Exponential Medicine 2019 Summaries
Trends out of Day 1
Clearly I’m quite biased based, but healthcare system design, when considered at a global context, is clearly emerging as a theme.
1 - Global: It is already quite obvious within the first day of presentations that there is a much stronger focus on healthcare as delivered in a global context, as opposed to what I’ve seen in the past which was much more USA centred. This is great to see, because there are far more people in the world outside of North America who can benefit from breakthroughs in exponential technologies in medicine.
2 - Building systems: the ideas of healthcare ‘systems’ is entering the conversation far more than the past. Before there as more of an emphasis on isolated tools and apps with one-off solutions. This is a step in the right direction to addressing the challenges of health.
The Morning Show
Shawna Butler RN MBA: Nurse Economist, partnerships at Exponential Medicine. (@CleverThought)
Jessica Damassa: Executive Producer & Host WTF Health (@jessdamassa)
Overview of the conference
- Day 1: What are the tools?
- Day 2: How are the tools applied?
- Day 3: How are the tools applied to specific areas?
- Day 4: How do you integrate this in your own community?
Welcome + Reimagining The Future Of Medicine
Will Weisman, Executive Director, Summits. Singularity University (@wweisman)
Daniel Kraft MD Founder & Chair, Exponential Medicine. Faculty Chair for Medicine, Singularity University (@daniel_kraft)
We wait in the waiting room for hours. Whether we are in San Francisco, or Calcutta.
How do we break down our medical silos?
There is a three phase shift in healthcare: Sickcare -> Healthcare -> Health
Intermittent episodic data results in Reactive Care
Continuous data, hopes to lead to Proactive care
Moving the needle: Reactive -> Proactive -> Preventive -> Predictive
We think medicine today is precise. But in fact it is relatively imprecise. Such as the effectiveness of standard drugs among the population.
“Not just adding years to life, but life to years.”
“Human Uber,” developed in Japan, provides a way to attend events remotely using another person’s body. “It’s surprisingly natural” says its inventor, Jin Rekimoto of Sony.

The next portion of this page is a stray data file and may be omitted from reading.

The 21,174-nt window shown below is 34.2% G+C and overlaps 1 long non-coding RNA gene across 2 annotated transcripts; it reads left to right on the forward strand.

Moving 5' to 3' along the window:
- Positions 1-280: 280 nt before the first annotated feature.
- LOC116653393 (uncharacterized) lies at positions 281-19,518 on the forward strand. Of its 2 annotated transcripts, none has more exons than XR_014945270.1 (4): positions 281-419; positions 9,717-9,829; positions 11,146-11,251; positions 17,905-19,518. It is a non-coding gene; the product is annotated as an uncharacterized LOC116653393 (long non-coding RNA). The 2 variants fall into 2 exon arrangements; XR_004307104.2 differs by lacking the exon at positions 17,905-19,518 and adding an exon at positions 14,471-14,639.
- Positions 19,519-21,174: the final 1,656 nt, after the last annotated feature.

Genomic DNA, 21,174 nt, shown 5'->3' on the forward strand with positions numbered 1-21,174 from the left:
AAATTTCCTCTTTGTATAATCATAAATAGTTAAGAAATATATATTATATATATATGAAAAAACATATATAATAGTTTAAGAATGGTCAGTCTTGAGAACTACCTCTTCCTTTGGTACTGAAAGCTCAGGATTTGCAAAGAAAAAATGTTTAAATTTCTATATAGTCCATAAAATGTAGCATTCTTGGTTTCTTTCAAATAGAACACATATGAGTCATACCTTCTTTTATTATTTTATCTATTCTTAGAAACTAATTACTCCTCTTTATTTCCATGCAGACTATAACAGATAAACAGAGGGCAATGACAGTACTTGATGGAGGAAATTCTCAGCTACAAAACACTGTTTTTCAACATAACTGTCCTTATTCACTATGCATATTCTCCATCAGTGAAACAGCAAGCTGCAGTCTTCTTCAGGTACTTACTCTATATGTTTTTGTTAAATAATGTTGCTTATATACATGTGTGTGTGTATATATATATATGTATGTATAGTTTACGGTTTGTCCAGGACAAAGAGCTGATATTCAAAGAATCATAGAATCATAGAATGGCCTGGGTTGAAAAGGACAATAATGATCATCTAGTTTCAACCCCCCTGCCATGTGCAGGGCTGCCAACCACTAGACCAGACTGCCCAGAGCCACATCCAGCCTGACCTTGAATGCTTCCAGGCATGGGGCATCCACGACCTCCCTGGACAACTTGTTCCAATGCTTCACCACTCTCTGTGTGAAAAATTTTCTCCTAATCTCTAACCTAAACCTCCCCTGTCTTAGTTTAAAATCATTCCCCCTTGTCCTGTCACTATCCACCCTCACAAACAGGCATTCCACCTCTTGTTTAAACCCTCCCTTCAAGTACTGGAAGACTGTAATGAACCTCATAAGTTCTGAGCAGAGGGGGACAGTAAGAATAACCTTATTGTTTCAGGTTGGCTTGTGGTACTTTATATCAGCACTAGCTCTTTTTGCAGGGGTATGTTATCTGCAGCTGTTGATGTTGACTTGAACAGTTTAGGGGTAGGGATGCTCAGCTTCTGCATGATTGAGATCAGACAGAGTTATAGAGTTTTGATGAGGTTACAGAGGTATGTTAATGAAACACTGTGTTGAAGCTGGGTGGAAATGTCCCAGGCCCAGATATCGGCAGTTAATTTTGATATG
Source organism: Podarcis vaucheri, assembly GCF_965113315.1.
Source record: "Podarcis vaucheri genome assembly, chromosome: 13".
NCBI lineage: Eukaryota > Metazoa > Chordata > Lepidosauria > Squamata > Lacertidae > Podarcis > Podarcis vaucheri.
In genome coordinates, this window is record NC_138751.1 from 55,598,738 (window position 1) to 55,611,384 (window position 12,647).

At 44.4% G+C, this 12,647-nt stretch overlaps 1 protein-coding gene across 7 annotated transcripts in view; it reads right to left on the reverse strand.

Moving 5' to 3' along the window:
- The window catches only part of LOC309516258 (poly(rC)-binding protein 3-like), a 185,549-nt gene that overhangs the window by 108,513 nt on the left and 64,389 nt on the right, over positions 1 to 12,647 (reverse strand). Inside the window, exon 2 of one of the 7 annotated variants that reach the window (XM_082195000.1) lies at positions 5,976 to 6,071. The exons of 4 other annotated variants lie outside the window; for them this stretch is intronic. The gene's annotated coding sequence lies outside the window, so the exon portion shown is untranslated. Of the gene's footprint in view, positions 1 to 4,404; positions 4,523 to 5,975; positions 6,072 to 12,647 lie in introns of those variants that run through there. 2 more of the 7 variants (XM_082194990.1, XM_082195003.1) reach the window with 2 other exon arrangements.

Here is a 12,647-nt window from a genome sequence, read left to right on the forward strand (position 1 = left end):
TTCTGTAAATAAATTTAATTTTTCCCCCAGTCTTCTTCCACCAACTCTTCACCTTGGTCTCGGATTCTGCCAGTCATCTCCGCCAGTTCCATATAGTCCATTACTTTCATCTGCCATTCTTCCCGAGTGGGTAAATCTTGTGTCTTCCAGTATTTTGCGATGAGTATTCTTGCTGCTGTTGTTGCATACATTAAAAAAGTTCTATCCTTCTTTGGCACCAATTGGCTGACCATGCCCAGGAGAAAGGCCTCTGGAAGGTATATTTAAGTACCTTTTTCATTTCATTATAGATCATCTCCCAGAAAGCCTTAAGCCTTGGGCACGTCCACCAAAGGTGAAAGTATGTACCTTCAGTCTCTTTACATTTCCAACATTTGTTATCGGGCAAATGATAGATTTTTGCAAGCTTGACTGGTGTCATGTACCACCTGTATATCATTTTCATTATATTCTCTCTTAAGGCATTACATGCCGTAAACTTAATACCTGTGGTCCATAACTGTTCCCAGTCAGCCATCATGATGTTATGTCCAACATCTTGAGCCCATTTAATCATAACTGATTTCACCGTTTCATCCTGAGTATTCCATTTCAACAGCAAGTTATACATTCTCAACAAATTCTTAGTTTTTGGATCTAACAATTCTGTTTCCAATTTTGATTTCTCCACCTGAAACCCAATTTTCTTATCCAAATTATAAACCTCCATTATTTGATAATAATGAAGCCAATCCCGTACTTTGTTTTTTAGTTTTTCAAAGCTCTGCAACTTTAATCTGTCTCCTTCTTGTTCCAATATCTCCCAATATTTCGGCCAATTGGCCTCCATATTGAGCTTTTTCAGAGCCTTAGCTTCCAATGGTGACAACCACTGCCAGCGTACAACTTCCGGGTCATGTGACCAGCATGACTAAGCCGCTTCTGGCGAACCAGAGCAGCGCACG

[This is kind of weird. Will it be more or less weird when robots are the ‘Human Uber’?]
FDA Clears Bio Beat’s wearable cuffless blood pressure monitor
New terms [I’ve never heard these before]
- Shakeables - for parkinson’s
Pampers now providing sensors in diapers.
Invisibles: can track heart rate and respiratory rate via camera. Applications both in the hospital, or at home
[This is one of my favorite stories of the year.]
Guy fell off bike, was knocked unconscious, and his Apple watch called 911
AI will help ‘upscale’ your doctor, nurse, or clinician. (see quote on slide below)
[This is a recurring theme of my blog. Alternative terms for this include ‘task-shifting’ or ‘task-sharing’ - being able to move work that was once exclusively the domain of doctors, to be safely performed by non doctor clinicians. This is a fundamental part of how healthcare is dramatically changing]
Exponentials Essentials & Updates
Tools to build the future. An update on how rapidly developing technologies are advancing, what is cutting edge today and implications for the future.
2.1 Artificial intelligence & Machine Learning
Neil Jacobstein, Faculty Chair for AI & Robotics, Singularity University
Very powerful computing power, is getting very small.
“You don’t want the events of exponential technologies to be invisible to you”
A number of websites now are offering machine learning courses.
AI can be better the doctors
e.g. Triage - able to outperform dermatologists in recognition of some skin disease
AI can do new from traditional medicine
E.g. Google’s Verily life sciences: able to predict cardiovascular risk factors from retinal fundus photographs; as well as predict the age of the fundus, gender, and hemoglobin A1C (a marker of diabetes).
CBinsights 2019 AI insights infographic.
Problem: 87% of AI projects never make it into production
Therefore, make it into production following a framework such as this:
Limitations of AI system today